Commission to look at animal control issues
by By JOYANNA LOVE Banner Staff Writer
Aug 27, 2013 | 1092 views | 0 0 comments | 13 13 recommendations | email to a friend | print

Applause filled the room as Bradley County Commission members and residents expressed opinions on animal control issues.

Chairman Louie Alford said he had appointed 7th District Commissioner Bill Winters and 4th District Commissioner Charlotte Peak-Jones to a joint committee with the city to discuss what could be done.

Fifth District Commissioner Jeff Yarber said someone who was for an animal control contract and someone who had voted against the Cleveland City Council’s offer should be named to the committee. He mentioned he might make a motion at the voting session to change one of the appointees.

Residents expressed concern that something needed to be done quickly to address animals being dumped in rural communities with residents having no where to take them.

“It’s a crisis right now,” resident Rachel Veazey said. “I just want to thank you for listening and for understanding my passion.”

Resident Robin Samburn said stray animals become wild and can be dangerous.

In emergency situations where a violent animal poses a threat, county residents can call the Bradley County Sheriff’s Office.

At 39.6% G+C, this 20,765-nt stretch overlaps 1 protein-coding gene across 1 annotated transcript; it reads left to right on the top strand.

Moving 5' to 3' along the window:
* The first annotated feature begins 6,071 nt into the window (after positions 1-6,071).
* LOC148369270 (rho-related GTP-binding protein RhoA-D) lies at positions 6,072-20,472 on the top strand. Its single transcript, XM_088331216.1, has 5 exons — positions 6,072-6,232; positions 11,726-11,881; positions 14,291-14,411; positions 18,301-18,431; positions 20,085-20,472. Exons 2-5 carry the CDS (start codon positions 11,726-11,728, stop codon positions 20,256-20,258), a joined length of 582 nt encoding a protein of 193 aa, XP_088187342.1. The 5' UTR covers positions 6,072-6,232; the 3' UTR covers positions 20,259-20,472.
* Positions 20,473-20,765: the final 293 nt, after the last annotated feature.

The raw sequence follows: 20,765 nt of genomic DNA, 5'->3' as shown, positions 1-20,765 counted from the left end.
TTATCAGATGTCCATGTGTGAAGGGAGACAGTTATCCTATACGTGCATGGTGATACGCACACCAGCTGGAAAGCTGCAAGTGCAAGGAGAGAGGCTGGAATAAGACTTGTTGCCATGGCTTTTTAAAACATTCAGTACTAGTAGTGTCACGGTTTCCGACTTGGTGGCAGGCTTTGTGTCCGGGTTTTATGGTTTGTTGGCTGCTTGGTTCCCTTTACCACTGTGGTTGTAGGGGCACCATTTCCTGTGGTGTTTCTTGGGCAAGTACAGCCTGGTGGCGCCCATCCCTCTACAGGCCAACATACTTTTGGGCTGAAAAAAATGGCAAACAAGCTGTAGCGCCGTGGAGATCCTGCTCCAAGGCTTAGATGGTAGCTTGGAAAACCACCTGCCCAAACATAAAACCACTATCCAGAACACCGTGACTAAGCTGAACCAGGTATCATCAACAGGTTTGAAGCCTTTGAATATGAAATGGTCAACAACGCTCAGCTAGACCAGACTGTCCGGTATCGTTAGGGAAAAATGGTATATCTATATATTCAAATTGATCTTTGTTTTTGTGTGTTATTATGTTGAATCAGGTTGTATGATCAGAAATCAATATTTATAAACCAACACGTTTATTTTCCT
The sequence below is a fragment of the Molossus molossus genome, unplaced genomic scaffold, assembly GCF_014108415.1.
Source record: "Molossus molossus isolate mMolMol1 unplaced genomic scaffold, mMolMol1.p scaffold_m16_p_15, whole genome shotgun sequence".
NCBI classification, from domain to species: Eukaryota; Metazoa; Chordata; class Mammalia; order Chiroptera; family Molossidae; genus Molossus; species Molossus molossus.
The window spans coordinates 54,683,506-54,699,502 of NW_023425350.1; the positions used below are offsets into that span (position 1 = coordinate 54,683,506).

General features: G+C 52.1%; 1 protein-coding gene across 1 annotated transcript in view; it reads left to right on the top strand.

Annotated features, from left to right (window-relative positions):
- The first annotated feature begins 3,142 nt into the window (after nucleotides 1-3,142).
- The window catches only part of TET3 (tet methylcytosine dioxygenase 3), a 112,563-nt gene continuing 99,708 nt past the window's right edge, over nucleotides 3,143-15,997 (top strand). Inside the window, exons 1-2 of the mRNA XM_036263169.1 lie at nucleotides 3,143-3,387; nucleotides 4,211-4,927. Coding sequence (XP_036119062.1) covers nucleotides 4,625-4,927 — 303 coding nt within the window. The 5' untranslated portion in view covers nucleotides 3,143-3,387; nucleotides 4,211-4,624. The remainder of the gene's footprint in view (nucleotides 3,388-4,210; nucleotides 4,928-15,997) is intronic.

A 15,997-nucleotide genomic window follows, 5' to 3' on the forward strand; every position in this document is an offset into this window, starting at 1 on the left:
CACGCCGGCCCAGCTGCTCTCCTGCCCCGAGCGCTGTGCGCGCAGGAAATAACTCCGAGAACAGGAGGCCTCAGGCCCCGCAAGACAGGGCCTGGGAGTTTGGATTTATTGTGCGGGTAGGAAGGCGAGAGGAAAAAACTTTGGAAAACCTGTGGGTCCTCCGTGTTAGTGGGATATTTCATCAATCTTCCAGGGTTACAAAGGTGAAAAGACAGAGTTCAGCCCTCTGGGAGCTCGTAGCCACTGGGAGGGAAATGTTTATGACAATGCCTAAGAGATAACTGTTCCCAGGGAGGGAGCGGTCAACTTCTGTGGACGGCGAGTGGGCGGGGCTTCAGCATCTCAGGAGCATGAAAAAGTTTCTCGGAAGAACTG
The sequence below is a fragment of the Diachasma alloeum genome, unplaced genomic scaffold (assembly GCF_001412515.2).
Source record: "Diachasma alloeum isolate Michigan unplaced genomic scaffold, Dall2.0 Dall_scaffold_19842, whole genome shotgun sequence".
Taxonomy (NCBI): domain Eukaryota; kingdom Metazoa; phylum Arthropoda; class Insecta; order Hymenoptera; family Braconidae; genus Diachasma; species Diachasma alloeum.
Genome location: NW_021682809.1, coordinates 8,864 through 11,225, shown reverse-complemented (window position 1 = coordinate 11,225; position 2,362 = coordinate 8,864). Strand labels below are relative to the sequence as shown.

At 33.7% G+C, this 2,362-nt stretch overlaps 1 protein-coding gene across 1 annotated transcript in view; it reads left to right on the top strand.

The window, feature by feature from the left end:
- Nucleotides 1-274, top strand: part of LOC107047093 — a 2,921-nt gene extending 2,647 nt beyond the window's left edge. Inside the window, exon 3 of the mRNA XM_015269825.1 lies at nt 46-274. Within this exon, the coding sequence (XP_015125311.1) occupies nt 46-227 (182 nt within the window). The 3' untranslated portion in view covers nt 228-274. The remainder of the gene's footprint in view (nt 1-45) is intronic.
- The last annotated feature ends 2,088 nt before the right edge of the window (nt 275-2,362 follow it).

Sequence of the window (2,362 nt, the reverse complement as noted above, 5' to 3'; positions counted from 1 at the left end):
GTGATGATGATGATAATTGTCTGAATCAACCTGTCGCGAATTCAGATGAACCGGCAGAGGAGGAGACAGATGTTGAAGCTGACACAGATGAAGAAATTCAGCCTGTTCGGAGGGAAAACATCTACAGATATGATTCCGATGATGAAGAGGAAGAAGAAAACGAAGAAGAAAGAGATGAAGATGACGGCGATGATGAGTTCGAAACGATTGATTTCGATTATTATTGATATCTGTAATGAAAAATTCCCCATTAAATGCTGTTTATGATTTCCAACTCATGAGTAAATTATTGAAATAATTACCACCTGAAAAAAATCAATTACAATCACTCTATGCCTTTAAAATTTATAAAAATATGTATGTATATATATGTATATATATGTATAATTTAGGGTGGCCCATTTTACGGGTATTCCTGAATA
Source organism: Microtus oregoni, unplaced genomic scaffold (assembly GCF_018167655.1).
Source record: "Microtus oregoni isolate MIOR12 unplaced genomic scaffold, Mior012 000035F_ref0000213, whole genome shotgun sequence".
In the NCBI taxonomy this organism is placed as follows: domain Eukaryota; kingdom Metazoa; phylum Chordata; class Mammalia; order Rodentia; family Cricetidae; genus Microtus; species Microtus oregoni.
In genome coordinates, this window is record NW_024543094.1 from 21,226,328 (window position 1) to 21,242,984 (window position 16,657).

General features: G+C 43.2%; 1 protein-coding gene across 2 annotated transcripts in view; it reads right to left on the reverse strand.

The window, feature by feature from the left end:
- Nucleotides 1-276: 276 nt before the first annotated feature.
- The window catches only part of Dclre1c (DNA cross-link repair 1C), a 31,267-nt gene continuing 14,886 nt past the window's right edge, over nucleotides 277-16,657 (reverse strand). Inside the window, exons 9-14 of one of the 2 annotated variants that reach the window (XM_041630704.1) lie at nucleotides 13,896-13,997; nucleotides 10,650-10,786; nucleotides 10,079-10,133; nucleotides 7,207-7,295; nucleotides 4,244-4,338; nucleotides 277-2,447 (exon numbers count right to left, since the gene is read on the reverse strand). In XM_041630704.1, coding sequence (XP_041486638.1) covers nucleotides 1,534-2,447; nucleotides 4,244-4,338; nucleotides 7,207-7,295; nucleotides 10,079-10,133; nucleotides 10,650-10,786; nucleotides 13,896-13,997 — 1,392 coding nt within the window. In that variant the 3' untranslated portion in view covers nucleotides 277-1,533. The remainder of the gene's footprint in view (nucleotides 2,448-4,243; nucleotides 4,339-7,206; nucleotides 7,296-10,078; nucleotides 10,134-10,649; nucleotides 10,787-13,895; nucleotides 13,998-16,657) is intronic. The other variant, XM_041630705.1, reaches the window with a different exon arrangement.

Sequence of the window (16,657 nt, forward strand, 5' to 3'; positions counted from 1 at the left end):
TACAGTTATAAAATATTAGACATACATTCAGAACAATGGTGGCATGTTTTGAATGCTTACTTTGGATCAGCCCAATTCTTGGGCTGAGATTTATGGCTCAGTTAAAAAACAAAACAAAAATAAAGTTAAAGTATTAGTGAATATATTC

Seventh District Commissioner Mark Hall said the animal control contract was simply an example of the need for better relations between the two governments.

“There is more at stake than just animal control,” Hall said. “It’s a sad day when we have 20 community leaders who should be above average intelligence and can’t come up with a solution that works for both parties.”

Commissioners had been presented a letter from someone in East Ridge outlining how that city had become a “no kill” city. The letter suggested having those who own pets pay an extra fee with revenues going to fund an animal shelter. Yarber said he was not in favor of this.

Yarber said whatever the solution might be, he does not want to duplicate services. Fourth District Commissioner J. Adam Lowe said the county could partner with private organizations to help reach a solution. Veazey said she would be happy to partner with someone to help establish animal control for the county.

Community members have questioned why the Commission sent a request to the city to approve a contract that excluded animal pickup to the city after it had been rejected once.

“We are in a budgetary situation. We are looking at how we can expand our options,” said 7th District Commissioner Bill Winters. ‘We were saying we could not go with another $300,000.”

Also during the meeting:

Misdemeanor probation director Rich Kienlen presented information about a work release program facility.

“I don’t want to sound like Paul Revere, bu I want to sound the alarm. We had 483 inmates at the jail this morning at a 408-bed facility,” Kienlen said.

A proposal to move forward with pursuing the project will be on the consent agenda at the Commission’s meeting Tuesday.

There are still some unanswered questions surrounding the project. Kienlen said the county attorney is researching whether the facility construction would have to go through a bid process. Discussions with the Bradley County Sheriff’s Office will also take place to discuss allowing 25 state inmates to be housed at the facility to help offset costs.